(Also, just for personal preference, I like Genesis controls better than Super Nintendo controls. The diamond face button layout has become standard today, but the the SNES’ day I feel developers felt tempted to spread the buttons out as much as possible more often than was probably advisable. I’m a big defender and proponent of two-button controls.)
So for these reasons (as well as some admitted personal bias as this was the version I played at the time), I have to recommend the SEGA Genesis port of Star Trek: Deep Space Nine – Crossroads of Time over the Super Nintendo Entertainment System one. It’s kind of neat to say that the SNES got the best Star Trek: The Next Generation game, while the Genesis got the best Deep Space Nine one (of course, you can’t really go wrong with either version if you’re *super* particular about console choice). Crossroads of Time also feels a lot more like a Genesis-style platformer to me, though unfortunately this time I don’t mean that as a positive…Platform games on the Genesis tended to have a lot of verticality to the point you couldn’t see the whole stage at once, which made it really hard to navigate. Also, with better graphics came the temptation to make levels *look* nice at the expense of playability, and both are sadly big problems here. It can be really hard to see where you’re going in the action stages, and to tell what parts of the environment you’re allowed to interact with and what parts you’re not. It’s a big enough problem it turned a lot of people off of the game back then, but if you’re a big enough Star Trek: Deep Space Nine fan (as I am) you may be able to overlook that.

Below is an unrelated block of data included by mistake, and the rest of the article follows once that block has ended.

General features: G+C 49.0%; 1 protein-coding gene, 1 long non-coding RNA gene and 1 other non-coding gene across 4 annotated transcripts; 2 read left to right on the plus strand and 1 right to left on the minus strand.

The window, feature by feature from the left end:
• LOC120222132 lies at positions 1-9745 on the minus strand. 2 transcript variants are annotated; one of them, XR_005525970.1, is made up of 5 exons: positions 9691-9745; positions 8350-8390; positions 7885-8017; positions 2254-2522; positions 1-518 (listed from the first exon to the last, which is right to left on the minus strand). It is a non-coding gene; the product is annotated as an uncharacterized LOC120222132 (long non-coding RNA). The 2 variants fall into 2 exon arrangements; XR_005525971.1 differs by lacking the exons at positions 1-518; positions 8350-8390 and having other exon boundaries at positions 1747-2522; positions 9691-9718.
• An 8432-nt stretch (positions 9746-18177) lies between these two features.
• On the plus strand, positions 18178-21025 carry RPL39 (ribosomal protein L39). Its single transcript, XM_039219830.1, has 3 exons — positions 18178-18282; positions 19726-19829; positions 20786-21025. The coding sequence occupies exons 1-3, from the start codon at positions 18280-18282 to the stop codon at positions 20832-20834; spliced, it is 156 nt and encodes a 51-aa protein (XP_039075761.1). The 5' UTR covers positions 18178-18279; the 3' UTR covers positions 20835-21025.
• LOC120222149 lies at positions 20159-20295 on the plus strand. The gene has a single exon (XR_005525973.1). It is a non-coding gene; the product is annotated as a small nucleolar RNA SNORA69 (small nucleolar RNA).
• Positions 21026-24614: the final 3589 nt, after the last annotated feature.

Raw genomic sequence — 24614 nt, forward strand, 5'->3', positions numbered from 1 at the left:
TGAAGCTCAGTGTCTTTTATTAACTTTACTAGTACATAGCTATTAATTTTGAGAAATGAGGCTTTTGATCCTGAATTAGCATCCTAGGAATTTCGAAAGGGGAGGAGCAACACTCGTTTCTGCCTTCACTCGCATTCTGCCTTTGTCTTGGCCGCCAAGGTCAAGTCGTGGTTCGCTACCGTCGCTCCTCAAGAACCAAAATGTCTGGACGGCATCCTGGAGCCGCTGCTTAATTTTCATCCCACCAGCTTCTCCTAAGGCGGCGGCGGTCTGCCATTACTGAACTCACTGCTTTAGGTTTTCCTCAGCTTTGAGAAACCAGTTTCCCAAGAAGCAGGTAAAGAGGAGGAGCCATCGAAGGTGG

Crossroads of Time is a very fitting name for a Star Trek: Deep Space Nine video game in 1995. Like the show itself, it comes at a point in time where past, present and future all exist simultaneously. And, as a video game, it encourages us to choose our own path and direction. For me, a moment of singularity. Everything I loved about the present moment encapsulated neatly in one recommendable package.The fact remains, whatever the circumstance, that a relatively high-profile Star Trek video game came out in 1995 that ran directly ideologically counter to what Star Trek in 1995 was selling. This is The Time. Eternity Waits Beyond the Final Frontier, but your path from here is Yours and Yours Alone. While others can help you find the way, the search for permanence is by definition a solitary one; a path you must be willing to walk alone into the night…